We asked Muslim women why they wear the hijab while playing sports. Here’s what they told us

Jhe French Senate recently voted in favor of a bill to ban the wearing of the headscarf in sports competitions. Proponents of the legislation say the headscarf, or hijab, symbolizes Islamic radicalism, patriarchy and lack of female empowerment.

Muslim female athletes and women’s rights activists condemned the bill, with one commentator calling it “gender Islamophobia”. Others pointed out how such laws have the potential to limit the inclusion of Muslim women in sport.

As researchers who study the inclusion of diversity in sport, we have conducted several studies looking at the sports participation of Muslim women over a three-year period. Our recent study, published in 2021, shows that many Muslim women want to wear a hijab when exercising, and they list many reasons for doing so.

Muslim women and sport

Muslim women’s participation in sports has remained historically lower than that of many other marginalized groups, such as indigenous groups and other racial minorities. This is particularly evident in socially conservative countries such as Saudi Arabia and Pakistan, where only a few women have competed in the Summer Olympics.

In recent years, however, more Muslim women have started playing sports, especially in Western countries. In general, there has been a boom in the sale of modest Islamic fashion wear and the hijab as fashion accessories.

In 2018, the global market for Muslim fashion wear was estimated at US$283 billion, with Turkey, the United Arab Emirates and Indonesia being the largest. This market is expected to reach $402 billion by 2024.

Various sports brands have introduced the hijab for sports to tap into this market. For example, Nike introduced a “Pro Hijab” in 2017. Several other companies, such as Ahida, LiaWear, and Asiya Sport, produced the sports hijab before Nike.

We wanted to explore what Muslim women said about wearing the hijab when participating in sports.

What the research shows

We used a three-study approach to collect the data. This means that we collected data through open-ended questions from 23 Muslim women living in the United States in the first study. Based on these results, we developed an online survey questionnaire and conducted a preliminary test with 282 women from 11 countries. We then revised our materials and conducted the final study with a sample of 347 Muslim women from 34 countries.

The women in our study were already wearing the hijab, so we asked them why they wanted to wear the hijab during sports. Among the reasons they listed were that the hijab allows them to adhere to their religious beliefs, is comfortable and gives them a sense of empowerment. One of the participants said: “The idea of ​​hijab is linked to the concept of freedom and human rights. For me, a hijab is a personal belief and ideology, and everyone has the right to follow it or not.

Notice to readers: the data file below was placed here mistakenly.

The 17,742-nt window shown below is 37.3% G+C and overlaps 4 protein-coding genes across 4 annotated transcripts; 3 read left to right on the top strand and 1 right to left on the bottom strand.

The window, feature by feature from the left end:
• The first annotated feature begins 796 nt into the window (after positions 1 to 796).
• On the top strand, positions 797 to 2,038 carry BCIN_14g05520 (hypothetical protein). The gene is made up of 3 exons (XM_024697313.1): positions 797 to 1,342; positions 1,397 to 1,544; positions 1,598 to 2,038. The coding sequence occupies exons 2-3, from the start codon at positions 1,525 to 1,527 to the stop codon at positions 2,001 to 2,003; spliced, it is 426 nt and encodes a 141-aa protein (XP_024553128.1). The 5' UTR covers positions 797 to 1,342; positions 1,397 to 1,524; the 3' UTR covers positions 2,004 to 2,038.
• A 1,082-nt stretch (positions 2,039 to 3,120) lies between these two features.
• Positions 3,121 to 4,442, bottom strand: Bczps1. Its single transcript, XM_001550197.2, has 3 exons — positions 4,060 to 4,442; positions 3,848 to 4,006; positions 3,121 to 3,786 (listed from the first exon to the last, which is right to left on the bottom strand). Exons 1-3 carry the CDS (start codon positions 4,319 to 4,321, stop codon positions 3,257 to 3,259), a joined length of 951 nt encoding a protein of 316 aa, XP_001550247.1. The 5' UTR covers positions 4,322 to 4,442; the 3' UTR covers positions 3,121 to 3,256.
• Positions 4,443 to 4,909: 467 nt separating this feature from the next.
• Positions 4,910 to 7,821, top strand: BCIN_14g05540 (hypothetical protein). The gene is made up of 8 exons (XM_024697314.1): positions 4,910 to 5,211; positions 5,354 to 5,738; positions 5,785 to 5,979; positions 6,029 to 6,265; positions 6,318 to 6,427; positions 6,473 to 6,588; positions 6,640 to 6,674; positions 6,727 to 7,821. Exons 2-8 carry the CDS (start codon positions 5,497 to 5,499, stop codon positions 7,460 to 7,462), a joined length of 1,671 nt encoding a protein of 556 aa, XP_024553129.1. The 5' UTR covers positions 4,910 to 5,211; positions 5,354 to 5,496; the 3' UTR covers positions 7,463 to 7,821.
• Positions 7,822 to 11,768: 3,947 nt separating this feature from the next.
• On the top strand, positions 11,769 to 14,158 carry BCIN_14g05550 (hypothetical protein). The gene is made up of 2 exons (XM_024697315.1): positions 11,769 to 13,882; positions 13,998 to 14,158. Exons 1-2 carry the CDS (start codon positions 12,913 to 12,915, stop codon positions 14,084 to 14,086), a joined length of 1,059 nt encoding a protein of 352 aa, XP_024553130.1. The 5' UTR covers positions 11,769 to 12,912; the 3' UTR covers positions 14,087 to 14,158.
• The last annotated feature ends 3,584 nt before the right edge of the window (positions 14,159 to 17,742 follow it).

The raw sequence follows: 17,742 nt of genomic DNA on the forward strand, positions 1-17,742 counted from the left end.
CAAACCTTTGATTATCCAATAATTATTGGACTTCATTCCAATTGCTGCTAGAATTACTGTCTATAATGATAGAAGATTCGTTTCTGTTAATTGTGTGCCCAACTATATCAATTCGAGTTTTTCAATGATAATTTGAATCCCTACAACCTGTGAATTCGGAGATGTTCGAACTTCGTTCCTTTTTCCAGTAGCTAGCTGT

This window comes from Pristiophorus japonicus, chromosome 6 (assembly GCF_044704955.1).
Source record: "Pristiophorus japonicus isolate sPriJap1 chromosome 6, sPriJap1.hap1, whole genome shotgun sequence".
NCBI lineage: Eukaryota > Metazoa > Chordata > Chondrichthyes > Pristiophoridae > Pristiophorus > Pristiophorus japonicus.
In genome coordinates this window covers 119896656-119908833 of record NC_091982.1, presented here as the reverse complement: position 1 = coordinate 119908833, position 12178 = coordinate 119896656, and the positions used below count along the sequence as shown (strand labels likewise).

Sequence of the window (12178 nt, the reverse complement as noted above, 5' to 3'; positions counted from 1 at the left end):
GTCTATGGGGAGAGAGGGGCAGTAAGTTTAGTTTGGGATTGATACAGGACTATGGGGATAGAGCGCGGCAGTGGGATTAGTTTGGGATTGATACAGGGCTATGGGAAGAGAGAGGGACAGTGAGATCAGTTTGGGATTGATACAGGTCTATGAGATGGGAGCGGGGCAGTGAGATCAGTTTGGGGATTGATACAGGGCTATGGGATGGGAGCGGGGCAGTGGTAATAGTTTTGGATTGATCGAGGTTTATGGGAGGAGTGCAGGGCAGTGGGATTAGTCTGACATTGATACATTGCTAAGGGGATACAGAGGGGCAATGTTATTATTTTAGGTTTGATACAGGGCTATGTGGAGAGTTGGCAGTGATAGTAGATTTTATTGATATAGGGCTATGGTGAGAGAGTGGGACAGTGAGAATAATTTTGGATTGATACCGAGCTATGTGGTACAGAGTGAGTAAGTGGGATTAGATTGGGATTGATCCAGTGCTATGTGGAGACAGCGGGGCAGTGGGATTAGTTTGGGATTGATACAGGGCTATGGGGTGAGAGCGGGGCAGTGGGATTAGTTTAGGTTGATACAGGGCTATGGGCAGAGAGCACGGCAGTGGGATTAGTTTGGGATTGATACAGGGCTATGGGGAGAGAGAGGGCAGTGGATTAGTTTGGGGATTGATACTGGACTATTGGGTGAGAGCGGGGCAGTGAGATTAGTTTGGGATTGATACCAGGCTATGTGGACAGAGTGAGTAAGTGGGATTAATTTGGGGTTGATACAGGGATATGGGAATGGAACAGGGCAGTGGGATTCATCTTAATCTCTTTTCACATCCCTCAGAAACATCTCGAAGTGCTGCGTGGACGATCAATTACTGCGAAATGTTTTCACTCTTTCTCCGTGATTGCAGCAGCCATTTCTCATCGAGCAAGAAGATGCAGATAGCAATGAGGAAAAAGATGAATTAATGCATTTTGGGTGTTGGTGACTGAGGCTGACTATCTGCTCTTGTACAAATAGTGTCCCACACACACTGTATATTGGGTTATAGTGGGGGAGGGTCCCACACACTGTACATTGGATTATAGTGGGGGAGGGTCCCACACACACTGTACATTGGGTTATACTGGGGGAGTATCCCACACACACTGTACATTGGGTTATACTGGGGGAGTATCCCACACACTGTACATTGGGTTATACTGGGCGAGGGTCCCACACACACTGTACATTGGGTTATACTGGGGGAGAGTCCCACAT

The influence of other people in their lives was also an important factor. For example, several participants reported that men or women in their family could influence their choice to wear the hijab.

We also found that the opinions of other Muslim women often influenced their decisions. For example, women were enthusiastic about shopping for sportswear when their friends had also done so.

However, some Muslim women have expressed fear of being harassed in Western countries when wearing the hijab in sports. For example, one participant said, “Sometimes other members of the community don’t accept a pro-sport hijab and treat the woman with a hijab differently. This can bring negative feelings to this woman, such as the fear of being judged and mistreated in society.

We argue that this fear of harassment resulting from wearing the hijab in sport in Western countries could be a major impediment to improving sport participation for Muslim women.

Other researchers have already found that for Muslim women, wearing the hijab during sporting activities can be empowering. Researchers have also argued that Muslim women view the hijab as part of their unique identity in various Western contexts. It should be noted that not all Muslim women wear the hijab.

Researchers have also previously reported that Muslim women’s modest sportswear buying behavior depends on social norms and cultural values. For example, the hijab was never worn in the Indian subcontinent. Therefore, many Muslim women in Pakistan and India practice sports without wearing hijab.

Advocates for banning or opposing the hijab in France should listen to the opinions of Muslim women who wish to wear the hijab in sport. If the voices of hijabi are not heard, it will further exclude Muslim women from sports participation.

Umer Hussain, Postdoctoral Research Associate, ADVANCE, Texas A&M University

George B. Cunningham, Professor of Sports Management, Texas A&M University

This article was republished from The Conversation. Read the original article here.


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